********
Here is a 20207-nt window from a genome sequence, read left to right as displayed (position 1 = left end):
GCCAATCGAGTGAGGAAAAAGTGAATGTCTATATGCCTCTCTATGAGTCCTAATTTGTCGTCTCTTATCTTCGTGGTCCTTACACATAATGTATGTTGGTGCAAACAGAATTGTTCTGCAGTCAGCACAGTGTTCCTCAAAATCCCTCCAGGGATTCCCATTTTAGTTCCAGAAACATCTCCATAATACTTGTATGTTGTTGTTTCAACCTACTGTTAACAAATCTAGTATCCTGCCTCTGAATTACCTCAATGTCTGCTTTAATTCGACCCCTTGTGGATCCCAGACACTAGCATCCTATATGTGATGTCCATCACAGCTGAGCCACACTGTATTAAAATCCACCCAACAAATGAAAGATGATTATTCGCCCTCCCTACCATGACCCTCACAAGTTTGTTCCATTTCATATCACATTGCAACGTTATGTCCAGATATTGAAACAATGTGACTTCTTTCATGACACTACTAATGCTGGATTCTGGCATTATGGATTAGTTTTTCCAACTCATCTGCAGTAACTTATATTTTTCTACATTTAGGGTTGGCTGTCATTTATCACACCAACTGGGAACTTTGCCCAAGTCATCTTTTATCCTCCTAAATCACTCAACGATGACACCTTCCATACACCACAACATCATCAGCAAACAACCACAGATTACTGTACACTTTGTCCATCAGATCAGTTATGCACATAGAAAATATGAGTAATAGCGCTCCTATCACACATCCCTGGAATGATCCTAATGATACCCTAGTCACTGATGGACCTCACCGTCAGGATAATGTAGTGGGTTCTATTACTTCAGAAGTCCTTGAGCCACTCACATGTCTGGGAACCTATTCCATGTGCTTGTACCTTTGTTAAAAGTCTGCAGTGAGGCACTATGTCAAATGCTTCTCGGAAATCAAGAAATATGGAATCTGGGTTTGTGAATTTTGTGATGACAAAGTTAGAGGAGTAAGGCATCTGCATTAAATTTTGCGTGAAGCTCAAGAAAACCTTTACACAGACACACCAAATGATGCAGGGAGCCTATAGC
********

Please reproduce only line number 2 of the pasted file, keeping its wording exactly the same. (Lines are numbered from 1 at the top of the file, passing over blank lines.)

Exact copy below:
GCCAATCGAGTGAGGAAAAAGTGAATGTCTATATGCCTCTCTATGAGTCCTAATTTGTCGTCTCTTATCTTCGTGGTCCTTACACATAATGTATGTTGGTGCAAACAGAATTGTTCTGCAGTCAGCACAGTGTTCCTCAAAATCCCTCCAGGGATTCCCATTTTAGTTCCAGAAACATCTCCATAATACTTGTATGTTGTTGTTTCAACCTACTGTTAACAAATCTAGTATCCTGCCTCTGAATTACCTCAATGTCTGCTTTAATTCGACCCCTTGTGGATCCCAGACACTAGCATCCTATATGTGATGTCCATCACAGCTGAGCCACACTGTATTAAAATCCACCCAACAAATGAAAGATGATTATTCGCCCTCCCTACCATGACCCTCACAAGTTTGTTCCATTTCATATCACATTGCAACGTTATGTCCAGATATTGAAACAATGTGACTTCTTTCATGACACTACTAATGCTGGATTCTGGCATTATGGATTAGTTTTTCCAACTCATCTGCAGTAACTTATATTTTTCTACATTTAGGGTTGGCTGTCATTTATCACACCAACTGGGAACTTTGCCCAAGTCATCTTTTATCCTCCTAAATCACTCAACGATGACACCTTCCATACACCACAACATCATCAGCAAACAACCACAGATTACTGTACACTTTGTCCATCAGATCAGTTATGCACATAGAAAATATGAGTAATAGCGCTCCTATCACACATCCCTGGAATGATCCTAATGATACCCTAGTCACTGATGGACCTCACCGTCAGGATAATGTAGTGGGTTCTATTACTTCAGAAGTCCTTGAGCCACTCACATGTCTGGGAACCTATTCCATGTGCTTGTACCTTTGTTAAAAGTCTGCAGTGAGGCACTATGTCAAATGCTTCTCGGAAATCAAGAAATATGGAATCTGGGTTTGTGAATTTTGTGATGACAAAGTTAGAGGAGTAAGGCATCTGCATTAAATTTTGCGTGAAGCTCAAGAAAACCTTTACACAGACACACCAAATGATGCAGGGAGCCTATAGC